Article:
Sometimes I catch myself wondering if this is really happening. It feels like I’ve been here forever and sometimes it feels just like home until I hear snaps of Kiswahili and remember – I am in a foreign land. I am not going to wake up in the morning and find myself cuddled under my desi quilt. I’m not going to hear my grandmother complain about how cold it is and how the world is ending.

I AM living my dreams and that’s the problem with dreamlike events – I have to pinch myself every hour or run up to the window to catch glimpses of my beloved Mt. Kili. This is real. This is also surreal. I can’t believe this is happening and I am here.

Life in Kilimanjaro is different. Everyone speaks English. Its green everywhere. It’s cold. It’s snowing even on the lower slopes. I don’t have to climb trees for the internet and at night, when the clouds lift – the ice cap and the stars are all you can see. Just their vastness and your tininess. It’s life changing. It really is.

I have started to just sit out after dinner and watch the mountain. There’s something about the beauty of nature that makes philosophers and poets of us all. There is no electricity and no roads on the mountain. It is untouched except for Maasai cattle roads that the trekkers use every other week. But sometimes you can see flashes of light in one part of the mountain and then it’s response from another part. It makes me think about life when I see this go on into the night. It is a Maasai warrior trying to find his way back home, maybe a sign to steer clear of the tourists. There are people who live without being touched by the changes in the world – with its brutality and dreadful loneliness. It makes me think of all the things I take for granted even here on this grand mountain. It also convinces me that I could live in a solitary house close to the mountains for the rest of my days and not want anything more.

The immigration man was really helpful and it seems I could stay here for a year without hassles. It will take 2 weeks or more to get the official permit but he told me there wouldn’t be a problem getting it. That makes me day dream about all the things I could do while I am here. The national park is 3kms away and the Jane Goodall Institute is here as well. I wonder if I can just walk up and ask them if I can volunteer even if only for a day. I worry because of my limited finances – I can’t do the tourist thing of visiting national parks and spending $600 per safari. That is my entire budget when I am here. But maybe I can make friends with locals and pass through as their guests.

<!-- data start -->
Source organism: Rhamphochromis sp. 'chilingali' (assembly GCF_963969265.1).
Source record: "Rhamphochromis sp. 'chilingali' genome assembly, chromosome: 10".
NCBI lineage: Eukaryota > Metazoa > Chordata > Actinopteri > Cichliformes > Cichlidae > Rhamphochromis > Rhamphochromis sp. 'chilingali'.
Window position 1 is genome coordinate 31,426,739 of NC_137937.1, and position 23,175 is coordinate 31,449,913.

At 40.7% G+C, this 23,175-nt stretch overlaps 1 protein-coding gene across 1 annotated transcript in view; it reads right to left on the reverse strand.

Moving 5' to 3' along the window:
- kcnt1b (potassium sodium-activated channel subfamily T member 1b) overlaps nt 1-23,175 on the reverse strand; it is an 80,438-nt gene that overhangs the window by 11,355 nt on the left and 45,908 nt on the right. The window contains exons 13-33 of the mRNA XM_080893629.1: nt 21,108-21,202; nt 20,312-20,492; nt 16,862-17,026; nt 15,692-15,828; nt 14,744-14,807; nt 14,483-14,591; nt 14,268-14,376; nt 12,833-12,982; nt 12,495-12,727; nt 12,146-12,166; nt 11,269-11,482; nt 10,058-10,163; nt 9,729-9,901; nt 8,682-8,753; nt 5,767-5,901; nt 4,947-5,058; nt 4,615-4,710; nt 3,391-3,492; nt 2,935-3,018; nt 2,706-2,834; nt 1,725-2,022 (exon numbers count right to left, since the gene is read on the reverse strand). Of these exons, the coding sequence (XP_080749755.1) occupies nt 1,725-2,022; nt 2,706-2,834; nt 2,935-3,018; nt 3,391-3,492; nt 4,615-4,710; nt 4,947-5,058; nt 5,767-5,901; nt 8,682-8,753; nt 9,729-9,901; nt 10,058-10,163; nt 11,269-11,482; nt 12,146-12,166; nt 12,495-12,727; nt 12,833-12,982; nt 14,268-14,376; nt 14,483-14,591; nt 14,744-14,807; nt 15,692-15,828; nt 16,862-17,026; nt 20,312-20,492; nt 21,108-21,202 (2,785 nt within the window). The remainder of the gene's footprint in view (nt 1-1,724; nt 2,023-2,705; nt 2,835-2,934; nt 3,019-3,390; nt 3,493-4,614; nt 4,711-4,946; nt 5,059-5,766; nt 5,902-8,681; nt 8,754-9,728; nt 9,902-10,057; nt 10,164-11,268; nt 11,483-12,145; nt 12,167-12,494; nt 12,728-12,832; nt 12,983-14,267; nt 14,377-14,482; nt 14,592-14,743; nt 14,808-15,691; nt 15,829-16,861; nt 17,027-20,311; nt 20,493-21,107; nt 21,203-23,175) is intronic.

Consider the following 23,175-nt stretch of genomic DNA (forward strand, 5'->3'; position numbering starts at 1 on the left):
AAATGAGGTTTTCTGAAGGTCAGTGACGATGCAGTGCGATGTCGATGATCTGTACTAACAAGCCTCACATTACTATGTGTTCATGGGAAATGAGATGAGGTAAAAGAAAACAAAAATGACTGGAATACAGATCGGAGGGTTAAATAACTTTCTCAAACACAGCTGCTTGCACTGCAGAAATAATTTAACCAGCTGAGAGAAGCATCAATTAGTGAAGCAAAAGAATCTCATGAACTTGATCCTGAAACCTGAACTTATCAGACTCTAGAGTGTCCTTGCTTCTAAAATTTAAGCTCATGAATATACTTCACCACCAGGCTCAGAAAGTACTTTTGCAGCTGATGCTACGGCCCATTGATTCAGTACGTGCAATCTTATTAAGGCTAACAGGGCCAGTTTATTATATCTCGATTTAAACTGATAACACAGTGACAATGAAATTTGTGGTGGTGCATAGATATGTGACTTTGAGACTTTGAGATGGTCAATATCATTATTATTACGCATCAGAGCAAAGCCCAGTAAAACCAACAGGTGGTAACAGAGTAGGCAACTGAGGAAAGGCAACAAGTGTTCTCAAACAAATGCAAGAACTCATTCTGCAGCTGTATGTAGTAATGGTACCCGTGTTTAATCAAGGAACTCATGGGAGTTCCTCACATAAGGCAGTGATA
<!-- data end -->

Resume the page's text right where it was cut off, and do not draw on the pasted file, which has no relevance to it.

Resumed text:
If I go to Bukoba, I can go through Nairobi, see a bit of Kenya and in Bukoba I can see Lake Victoria, I can walk across to Rwanda and Uganda too. And then if I go to Mwanza, the bus travels right through the Serengeti National Park with its splendid animal life. If I volunteer with Caritas in Same, I get to see the Usumbara Mountains and the rock paintings, explore their caves. Maybe if I’m careful about spending, by the end of the trip I can take a boat to Zanzibar and then to Madagascar to see the stone forest!

See, I told you, day dreams. It’s the mountain air I’m telling you! I can’t help myself and even when I am in transit I feel like travelling more and more and more, like I have been starved all these years. Let’s see. I’m going to take it as it comes. Just as I am going to hitch a ride with this truck right now and ride standing up at the back with the wind in my hair and a spectacular view of the Kilimanjaro mountain range.

Toddles!

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